The fields of cancer epidemiology, biomarkers, and prevention in the 21st Century are hallmarked by calls for transdisciplinary, translational investigations of cancer. Given the complex multifactorial etiology of cancer, these collaborative interactions are critical. Despite the need for better communication among researchers, barriers still exist that limit scientific progress.

First an example: early in my academic career, I gave a chalk talk to a group of scientists about my ideas for identifying genes involved in human cancer. I proposed to use epidemiologic methods to compare cases with disease to controls without disease. I discussed how the sampling design was important, how I would minimize bias to the effect estimates I hoped to obtain, and how I would obtain valid measures of the genetic variation of interest. I presented data demonstrating the principle. When time came for questions, there was a silence in the room. Finally, a senior and esteemed faculty member asked: “If you really want to answer these questions, why don't you just develop a mouse knockout model?” I was not even sure how to reply. I mumbled something about wanting to understand how genes acted in humans to cause disease, but my voice was clearly not going to carry across the deep canyon dividing our scientific cultures. It was my first direct encounter with academic bigotry.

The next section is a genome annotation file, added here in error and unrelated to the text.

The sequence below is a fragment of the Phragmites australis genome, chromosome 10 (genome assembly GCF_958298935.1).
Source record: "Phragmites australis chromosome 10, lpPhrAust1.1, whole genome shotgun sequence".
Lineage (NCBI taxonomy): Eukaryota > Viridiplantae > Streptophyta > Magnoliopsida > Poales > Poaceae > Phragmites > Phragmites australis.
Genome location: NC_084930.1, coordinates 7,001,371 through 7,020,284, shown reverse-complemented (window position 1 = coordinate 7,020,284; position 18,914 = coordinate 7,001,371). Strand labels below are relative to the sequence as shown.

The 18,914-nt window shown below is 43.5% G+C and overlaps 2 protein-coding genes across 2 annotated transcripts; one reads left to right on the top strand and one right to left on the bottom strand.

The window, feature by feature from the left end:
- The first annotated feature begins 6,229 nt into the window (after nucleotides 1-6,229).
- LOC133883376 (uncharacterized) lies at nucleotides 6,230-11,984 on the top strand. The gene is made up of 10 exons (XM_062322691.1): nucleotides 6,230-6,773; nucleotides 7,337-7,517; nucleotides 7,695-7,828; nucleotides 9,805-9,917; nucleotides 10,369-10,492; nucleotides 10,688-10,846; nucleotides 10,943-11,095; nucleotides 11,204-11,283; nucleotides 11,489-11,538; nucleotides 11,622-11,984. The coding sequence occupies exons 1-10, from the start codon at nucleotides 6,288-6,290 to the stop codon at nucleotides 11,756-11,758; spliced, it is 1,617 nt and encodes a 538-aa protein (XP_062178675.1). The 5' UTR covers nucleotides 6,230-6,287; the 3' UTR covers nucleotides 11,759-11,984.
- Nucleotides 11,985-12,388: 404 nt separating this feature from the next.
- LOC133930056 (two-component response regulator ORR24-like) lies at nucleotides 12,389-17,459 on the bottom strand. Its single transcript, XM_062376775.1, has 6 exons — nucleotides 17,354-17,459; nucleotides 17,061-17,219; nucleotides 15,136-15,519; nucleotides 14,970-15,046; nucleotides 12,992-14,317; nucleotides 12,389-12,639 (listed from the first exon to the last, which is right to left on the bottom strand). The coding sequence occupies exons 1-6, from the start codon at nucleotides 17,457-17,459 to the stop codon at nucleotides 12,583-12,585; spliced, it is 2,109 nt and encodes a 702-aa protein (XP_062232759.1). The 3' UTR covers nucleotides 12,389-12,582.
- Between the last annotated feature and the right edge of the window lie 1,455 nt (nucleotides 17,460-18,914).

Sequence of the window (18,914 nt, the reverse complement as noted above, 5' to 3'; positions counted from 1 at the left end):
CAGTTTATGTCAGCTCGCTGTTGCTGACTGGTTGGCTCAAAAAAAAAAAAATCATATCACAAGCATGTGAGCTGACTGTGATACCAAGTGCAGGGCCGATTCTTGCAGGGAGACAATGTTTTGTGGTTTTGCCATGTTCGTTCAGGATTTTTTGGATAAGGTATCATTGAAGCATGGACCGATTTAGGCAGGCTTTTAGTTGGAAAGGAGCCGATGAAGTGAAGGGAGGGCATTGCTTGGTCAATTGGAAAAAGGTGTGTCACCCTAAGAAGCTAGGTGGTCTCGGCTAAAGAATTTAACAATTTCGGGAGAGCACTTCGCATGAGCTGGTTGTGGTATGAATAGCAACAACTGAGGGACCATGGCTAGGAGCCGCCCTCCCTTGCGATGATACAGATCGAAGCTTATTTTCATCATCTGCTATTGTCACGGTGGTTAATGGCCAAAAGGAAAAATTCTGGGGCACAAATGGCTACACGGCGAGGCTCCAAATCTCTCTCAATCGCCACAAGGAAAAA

What is academic bigotry? Commentators have used the term to describe decisions to boycott Israeli academics (1). As used here, academic bigotry is something different: I define it as distrust or contempt by an individual in one discipline toward the approaches, results, or individuals in another discipline. “Academic bigotry” may seem like a strong term to some, but its existence diminishes scientific productivity and the ability to find creative solutions to complex problems.

As with other forms of bigotry, academic bigotry probably stems from ignorance and fear: ignorance of the methods or approaches used by others; fear that promotion of another discipline or researcher will undermine one's own academic success. In times of competition for increasingly limited resources, the potential for academic bigotry to influence scientific progress is heightened. Academic bigotry takes on many, often subtle, forms. It is not uncommon to hear investigators refer to “soft science” when discussing the social or behavioral sciences. Although this term is ostensibly used as shorthand to refer to certain disciplines, the term often has pejorative connotations about the academic rigor or value of those fields. Some will imply that certain “soft science” disciplines aren't “science” at all. More than once have I heard statements of the form: “No, he's not a scientist, he's an epidemiologist.”